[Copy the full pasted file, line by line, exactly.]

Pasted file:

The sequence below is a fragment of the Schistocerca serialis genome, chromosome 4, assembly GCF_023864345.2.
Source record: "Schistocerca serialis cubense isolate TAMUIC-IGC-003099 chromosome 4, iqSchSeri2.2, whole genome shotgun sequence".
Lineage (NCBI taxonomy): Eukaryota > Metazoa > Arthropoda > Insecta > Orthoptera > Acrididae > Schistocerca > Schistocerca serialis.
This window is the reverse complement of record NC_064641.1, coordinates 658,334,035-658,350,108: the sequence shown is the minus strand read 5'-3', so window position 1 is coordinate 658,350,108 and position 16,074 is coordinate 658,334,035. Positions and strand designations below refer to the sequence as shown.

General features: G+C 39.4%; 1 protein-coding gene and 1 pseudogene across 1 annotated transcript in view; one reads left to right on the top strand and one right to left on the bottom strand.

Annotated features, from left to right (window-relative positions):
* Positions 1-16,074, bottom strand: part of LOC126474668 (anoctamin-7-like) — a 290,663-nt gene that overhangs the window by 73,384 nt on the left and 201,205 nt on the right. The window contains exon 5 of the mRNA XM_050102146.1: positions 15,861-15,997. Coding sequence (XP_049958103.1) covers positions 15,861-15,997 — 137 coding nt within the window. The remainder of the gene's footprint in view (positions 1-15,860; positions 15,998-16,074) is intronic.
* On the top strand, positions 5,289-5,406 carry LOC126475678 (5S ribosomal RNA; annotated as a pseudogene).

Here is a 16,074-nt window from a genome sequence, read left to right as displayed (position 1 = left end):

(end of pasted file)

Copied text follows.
The sequence below is a fragment of the Schistocerca serialis genome, chromosome 4, assembly GCF_023864345.2.
Source record: "Schistocerca serialis cubense isolate TAMUIC-IGC-003099 chromosome 4, iqSchSeri2.2, whole genome shotgun sequence".
Lineage (NCBI taxonomy): Eukaryota > Metazoa > Arthropoda > Insecta > Orthoptera > Acrididae > Schistocerca > Schistocerca serialis.
This window is the reverse complement of record NC_064641.1, coordinates 658,334,035-658,350,108: the sequence shown is the minus strand read 5'-3', so window position 1 is coordinate 658,350,108 and position 16,074 is coordinate 658,334,035. Positions and strand designations below refer to the sequence as shown.

General features: G+C 39.4%; 1 protein-coding gene and 1 pseudogene across 1 annotated transcript in view; one reads left to right on the top strand and one right to left on the bottom strand.

Annotated features, from left to right (window-relative positions):
* Positions 1-16,074, bottom strand: part of LOC126474668 (anoctamin-7-like) — a 290,663-nt gene that overhangs the window by 73,384 nt on the left and 201,205 nt on the right. The window contains exon 5 of the mRNA XM_050102146.1: positions 15,861-15,997. Coding sequence (XP_049958103.1) covers positions 15,861-15,997 — 137 coding nt within the window. The remainder of the gene's footprint in view (positions 1-15,860; positions 15,998-16,074) is intronic.
* On the top strand, positions 5,289-5,406 carry LOC126475678 (5S ribosomal RNA; annotated as a pseudogene).

Here is a 16,074-nt window from a genome sequence, read left to right as displayed (position 1 = left end):